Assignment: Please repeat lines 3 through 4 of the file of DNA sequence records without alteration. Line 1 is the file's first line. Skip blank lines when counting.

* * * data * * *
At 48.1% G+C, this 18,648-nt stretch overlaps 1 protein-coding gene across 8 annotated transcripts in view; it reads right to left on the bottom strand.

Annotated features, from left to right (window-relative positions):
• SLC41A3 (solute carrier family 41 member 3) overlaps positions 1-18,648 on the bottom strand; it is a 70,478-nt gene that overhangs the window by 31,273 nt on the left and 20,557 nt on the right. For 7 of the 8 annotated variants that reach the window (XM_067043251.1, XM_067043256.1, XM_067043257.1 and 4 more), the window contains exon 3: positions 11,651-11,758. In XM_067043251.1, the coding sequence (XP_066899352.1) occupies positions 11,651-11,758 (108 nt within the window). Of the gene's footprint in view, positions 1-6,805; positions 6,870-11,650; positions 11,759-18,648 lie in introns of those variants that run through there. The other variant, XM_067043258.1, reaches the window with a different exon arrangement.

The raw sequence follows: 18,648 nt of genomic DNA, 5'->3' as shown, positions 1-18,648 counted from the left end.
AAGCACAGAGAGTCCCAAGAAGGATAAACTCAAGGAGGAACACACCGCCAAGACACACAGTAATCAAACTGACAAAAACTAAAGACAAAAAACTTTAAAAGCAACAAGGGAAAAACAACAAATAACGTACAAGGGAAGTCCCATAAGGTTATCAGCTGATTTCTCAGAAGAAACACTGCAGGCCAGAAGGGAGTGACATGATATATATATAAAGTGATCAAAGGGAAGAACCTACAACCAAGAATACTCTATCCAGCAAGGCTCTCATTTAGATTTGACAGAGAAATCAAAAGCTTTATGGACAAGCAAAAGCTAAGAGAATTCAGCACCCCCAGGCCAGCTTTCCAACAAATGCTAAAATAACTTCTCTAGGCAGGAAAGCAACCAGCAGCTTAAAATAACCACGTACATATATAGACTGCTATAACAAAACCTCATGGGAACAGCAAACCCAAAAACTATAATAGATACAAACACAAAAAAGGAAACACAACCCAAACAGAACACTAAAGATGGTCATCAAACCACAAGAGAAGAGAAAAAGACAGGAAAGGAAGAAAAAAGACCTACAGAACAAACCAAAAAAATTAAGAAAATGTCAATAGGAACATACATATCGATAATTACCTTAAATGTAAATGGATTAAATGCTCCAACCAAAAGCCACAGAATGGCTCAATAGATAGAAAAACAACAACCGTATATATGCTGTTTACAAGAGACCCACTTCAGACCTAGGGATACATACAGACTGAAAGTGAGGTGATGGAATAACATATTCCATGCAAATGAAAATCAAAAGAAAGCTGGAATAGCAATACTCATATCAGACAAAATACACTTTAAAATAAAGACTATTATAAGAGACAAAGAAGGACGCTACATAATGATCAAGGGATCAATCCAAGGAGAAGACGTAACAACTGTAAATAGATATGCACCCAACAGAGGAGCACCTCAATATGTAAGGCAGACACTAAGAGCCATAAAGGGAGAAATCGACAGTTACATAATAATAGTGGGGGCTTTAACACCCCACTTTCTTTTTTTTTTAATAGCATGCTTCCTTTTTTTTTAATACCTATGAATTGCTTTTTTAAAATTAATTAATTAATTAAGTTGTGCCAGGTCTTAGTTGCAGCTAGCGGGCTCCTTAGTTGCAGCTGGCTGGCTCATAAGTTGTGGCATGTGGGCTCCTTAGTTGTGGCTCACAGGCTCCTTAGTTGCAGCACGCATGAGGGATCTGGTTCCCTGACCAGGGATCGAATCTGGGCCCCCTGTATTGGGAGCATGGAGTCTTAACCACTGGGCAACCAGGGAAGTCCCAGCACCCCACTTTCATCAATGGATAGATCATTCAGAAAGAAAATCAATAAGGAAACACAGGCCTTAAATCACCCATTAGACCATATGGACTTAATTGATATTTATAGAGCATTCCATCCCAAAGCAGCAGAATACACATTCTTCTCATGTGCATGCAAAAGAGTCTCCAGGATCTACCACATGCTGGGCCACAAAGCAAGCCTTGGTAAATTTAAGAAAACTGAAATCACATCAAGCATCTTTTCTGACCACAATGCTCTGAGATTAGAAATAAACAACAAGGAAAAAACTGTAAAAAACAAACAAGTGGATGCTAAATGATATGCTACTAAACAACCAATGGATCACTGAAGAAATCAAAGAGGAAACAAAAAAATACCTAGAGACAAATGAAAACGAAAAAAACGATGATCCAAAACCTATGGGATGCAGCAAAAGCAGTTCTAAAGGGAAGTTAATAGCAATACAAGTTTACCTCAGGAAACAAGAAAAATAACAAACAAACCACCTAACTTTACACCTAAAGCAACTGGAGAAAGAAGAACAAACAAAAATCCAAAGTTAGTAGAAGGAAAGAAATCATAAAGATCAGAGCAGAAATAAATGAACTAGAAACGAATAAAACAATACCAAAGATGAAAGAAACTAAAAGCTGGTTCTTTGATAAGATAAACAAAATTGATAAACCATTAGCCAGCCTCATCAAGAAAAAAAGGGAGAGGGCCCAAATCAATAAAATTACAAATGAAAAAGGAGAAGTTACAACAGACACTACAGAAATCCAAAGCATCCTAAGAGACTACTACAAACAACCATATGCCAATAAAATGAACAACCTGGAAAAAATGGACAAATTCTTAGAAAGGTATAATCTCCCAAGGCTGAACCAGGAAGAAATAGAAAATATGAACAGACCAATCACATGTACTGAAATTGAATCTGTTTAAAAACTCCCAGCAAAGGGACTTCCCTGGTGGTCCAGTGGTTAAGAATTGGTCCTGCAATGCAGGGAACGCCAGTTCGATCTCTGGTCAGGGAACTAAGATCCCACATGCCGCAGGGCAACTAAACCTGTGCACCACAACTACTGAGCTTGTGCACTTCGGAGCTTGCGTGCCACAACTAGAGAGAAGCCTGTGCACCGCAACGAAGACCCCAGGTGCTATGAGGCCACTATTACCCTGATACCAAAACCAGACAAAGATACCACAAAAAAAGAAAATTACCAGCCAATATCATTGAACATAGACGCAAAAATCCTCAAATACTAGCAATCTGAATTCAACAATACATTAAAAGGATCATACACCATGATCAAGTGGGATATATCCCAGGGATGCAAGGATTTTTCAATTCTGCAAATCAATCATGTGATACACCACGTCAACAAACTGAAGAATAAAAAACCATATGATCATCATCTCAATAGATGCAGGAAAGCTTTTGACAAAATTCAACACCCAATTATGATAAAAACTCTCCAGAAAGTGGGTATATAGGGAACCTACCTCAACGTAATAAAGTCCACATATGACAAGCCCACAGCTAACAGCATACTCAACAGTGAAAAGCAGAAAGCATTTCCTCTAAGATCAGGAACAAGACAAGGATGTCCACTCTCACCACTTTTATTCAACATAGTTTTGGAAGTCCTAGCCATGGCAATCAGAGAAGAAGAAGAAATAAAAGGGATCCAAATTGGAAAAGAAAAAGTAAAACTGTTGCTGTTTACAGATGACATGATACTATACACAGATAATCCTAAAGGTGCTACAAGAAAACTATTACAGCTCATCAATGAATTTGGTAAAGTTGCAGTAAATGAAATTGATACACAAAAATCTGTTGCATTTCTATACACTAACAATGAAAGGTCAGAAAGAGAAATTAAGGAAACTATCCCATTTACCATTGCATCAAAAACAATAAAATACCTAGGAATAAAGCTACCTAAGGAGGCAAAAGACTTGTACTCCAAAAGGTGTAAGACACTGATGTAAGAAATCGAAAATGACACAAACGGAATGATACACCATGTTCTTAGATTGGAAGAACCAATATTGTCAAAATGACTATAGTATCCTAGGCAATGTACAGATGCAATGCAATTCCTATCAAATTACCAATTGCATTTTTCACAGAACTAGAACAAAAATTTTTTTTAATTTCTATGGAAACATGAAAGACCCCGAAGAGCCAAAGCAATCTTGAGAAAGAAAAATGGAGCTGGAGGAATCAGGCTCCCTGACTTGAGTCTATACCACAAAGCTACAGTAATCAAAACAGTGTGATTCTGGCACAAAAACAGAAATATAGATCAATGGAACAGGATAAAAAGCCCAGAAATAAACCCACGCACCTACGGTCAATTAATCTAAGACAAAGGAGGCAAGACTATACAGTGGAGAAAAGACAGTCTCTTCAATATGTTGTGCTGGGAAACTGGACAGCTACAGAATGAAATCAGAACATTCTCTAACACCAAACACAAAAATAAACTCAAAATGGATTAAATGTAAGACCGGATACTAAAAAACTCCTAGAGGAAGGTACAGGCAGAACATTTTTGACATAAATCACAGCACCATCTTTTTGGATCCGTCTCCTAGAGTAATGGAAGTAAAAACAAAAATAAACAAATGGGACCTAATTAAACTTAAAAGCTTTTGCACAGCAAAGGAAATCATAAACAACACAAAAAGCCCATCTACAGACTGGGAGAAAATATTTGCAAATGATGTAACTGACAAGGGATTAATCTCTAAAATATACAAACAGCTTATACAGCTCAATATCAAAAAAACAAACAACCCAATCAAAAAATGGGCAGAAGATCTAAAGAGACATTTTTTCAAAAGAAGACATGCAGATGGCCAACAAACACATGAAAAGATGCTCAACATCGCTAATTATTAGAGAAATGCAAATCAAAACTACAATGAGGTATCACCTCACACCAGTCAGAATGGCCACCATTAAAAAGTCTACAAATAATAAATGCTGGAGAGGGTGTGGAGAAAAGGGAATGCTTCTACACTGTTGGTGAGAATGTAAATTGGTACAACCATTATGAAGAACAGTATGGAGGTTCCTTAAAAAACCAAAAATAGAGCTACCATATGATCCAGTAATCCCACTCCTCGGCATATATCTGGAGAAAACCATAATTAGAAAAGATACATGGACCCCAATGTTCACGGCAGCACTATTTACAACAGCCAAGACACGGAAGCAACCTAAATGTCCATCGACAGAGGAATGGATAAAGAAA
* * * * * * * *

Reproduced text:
• SLC41A3 (solute carrier family 41 member 3) overlaps positions 1-18,648 on the bottom strand; it is a 70,478-nt gene that overhangs the window by 31,273 nt on the left and 20,557 nt on the right. For 7 of the 8 annotated variants that reach the window (XM_067043251.1, XM_067043256.1, XM_067043257.1 and 4 more), the window contains exon 3: positions 11,651-11,758. In XM_067043251.1, the coding sequence (XP_066899352.1) occupies positions 11,651-11,758 (108 nt within the window). Of the gene's footprint in view, positions 1-6,805; positions 6,870-11,650; positions 11,759-18,648 lie in introns of those variants that run through there. The other variant, XM_067043258.1, reaches the window with a different exon arrangement.

The raw sequence follows: 18,648 nt of genomic DNA, 5'->3' as shown, positions 1-18,648 counted from the left end.